But it was over the kitchen table, playing gin rummy with her, that I learned the fun and joy of competition. I remember racing across the street from the schoolyard for lunch when I was in the first grade, itching for the chance to play gin rummy with her. When she beat me, which was often, she'd put the winning cards on the table and shout, "Gin!" I'd get so mad, but I couldn't wait to come home again and get the chance to beat her.
That was probably the start of my competitiveness, on the baseball diamond, the hockey rink, the golf course, and business.
Perhaps the greatest single gift she gave me was self-confidence. It's what I've looked for and tried to build in every executive who has ever worked with me. Confidence gives you courage and extends your reach. It lets you take greater risks and achieve far more than you ever thought possible. Building self-confidence in others is a huge part of leadership. It comes from providing opportunities and challenges for people to do things they never imagined they could dorewarding them after each success in every way possible.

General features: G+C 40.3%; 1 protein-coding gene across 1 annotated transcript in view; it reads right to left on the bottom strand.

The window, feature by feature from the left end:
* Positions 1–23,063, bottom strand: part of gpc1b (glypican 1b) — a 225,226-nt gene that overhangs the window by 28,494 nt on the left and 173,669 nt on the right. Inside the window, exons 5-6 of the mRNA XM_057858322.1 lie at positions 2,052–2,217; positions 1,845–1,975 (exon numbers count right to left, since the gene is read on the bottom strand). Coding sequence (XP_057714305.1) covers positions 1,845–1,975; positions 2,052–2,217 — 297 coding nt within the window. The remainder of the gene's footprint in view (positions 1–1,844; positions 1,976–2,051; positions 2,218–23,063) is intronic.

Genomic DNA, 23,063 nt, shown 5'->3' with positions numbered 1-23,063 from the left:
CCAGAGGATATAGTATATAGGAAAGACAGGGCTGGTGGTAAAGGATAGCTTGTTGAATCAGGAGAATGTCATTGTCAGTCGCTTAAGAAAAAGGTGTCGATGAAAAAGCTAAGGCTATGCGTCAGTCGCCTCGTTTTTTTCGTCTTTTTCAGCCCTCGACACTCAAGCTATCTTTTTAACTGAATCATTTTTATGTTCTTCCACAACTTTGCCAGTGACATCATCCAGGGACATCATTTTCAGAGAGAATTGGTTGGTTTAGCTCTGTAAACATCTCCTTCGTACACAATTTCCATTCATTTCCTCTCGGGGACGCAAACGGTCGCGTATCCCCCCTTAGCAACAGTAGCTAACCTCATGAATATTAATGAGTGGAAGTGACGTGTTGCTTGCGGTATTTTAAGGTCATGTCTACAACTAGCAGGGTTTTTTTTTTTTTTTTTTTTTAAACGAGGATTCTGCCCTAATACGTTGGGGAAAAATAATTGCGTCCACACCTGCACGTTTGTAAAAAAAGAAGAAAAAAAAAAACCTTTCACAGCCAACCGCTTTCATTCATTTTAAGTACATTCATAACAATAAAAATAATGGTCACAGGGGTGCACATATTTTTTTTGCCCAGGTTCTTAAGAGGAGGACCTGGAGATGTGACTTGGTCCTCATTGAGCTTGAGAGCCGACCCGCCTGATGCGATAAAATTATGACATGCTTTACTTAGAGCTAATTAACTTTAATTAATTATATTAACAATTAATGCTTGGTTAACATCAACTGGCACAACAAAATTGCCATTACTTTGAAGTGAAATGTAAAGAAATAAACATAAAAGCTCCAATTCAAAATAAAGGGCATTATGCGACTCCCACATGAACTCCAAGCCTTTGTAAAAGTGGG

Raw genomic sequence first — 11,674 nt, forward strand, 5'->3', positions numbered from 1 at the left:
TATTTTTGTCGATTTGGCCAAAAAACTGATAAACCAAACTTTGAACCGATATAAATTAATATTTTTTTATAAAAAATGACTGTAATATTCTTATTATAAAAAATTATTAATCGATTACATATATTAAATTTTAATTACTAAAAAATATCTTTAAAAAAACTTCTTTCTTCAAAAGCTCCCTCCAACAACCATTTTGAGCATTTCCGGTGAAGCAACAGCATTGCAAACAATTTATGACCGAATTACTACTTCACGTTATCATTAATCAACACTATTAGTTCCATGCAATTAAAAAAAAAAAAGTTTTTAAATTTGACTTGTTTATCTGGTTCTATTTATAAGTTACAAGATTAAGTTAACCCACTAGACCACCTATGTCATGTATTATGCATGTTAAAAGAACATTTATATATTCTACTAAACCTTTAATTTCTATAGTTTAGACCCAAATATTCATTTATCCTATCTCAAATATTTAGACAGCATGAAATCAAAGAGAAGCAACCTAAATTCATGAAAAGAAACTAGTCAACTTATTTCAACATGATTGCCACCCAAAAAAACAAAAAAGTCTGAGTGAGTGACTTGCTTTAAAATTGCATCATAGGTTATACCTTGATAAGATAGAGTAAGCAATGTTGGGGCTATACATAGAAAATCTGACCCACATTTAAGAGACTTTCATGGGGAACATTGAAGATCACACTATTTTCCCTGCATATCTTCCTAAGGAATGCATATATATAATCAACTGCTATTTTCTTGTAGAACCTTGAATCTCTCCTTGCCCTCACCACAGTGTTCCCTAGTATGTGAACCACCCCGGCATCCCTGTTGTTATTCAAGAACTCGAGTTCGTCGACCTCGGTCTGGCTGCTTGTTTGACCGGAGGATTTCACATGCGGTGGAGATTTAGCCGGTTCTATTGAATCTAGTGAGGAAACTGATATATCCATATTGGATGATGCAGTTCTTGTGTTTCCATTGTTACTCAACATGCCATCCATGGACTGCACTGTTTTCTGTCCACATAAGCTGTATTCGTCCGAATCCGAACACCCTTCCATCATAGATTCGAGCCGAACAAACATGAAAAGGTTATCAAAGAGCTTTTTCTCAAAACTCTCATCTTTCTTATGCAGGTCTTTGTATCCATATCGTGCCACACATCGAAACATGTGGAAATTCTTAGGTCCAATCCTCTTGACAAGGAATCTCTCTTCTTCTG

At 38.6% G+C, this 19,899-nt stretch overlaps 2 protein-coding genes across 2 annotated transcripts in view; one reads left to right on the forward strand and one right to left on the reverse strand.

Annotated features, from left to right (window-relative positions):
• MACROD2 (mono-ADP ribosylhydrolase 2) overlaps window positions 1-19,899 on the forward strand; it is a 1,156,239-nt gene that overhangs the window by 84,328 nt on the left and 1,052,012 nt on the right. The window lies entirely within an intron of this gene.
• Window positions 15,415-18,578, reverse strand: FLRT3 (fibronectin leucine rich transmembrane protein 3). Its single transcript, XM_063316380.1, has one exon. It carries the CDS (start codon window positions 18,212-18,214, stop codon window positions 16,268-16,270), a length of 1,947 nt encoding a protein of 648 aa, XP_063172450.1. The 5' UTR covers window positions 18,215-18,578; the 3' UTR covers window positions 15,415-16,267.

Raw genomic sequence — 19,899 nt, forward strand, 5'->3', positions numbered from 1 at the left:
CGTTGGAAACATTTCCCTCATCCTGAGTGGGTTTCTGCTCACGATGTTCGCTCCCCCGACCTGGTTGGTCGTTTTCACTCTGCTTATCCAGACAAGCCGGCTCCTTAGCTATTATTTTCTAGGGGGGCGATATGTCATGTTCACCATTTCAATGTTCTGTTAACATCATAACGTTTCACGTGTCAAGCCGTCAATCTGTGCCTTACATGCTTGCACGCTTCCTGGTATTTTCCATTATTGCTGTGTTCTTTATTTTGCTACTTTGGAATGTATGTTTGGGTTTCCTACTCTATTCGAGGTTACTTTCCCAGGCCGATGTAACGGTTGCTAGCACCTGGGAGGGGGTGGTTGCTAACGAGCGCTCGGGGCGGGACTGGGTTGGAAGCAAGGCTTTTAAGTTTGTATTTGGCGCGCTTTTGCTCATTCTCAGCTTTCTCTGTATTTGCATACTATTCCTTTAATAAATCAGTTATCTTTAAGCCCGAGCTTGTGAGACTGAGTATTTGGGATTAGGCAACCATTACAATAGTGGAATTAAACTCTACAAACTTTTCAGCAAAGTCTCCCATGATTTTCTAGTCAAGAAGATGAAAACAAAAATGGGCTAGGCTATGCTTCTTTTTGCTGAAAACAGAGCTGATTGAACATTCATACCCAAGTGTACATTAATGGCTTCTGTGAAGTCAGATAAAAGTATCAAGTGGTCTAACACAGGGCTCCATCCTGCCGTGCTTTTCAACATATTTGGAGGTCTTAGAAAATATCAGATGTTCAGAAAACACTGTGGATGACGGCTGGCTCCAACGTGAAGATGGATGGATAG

My mother never managed people, but she knew all about building self-esteem. I grew up with a speech impediment, a stammer that wouldn't go away. Sometimes it led to comical, if not embarrassing, incidents. In college, I often ordered a tuna fish on white toast on Fridays when Catholics in those days couldn't eat meat. Inevitably, the waitress would return with not one but a pair of sandwiches, having heard my order as "tu-tuna sandwiches."
My mother served up the perfect excuse for my stuttering. "It's because you're so smart," she would tell me. "No one's tongue could keep up with a brain like yours." For years, in fact, I never worried about my stammer. I believed what she told me: that my mind worked faster than my mouth.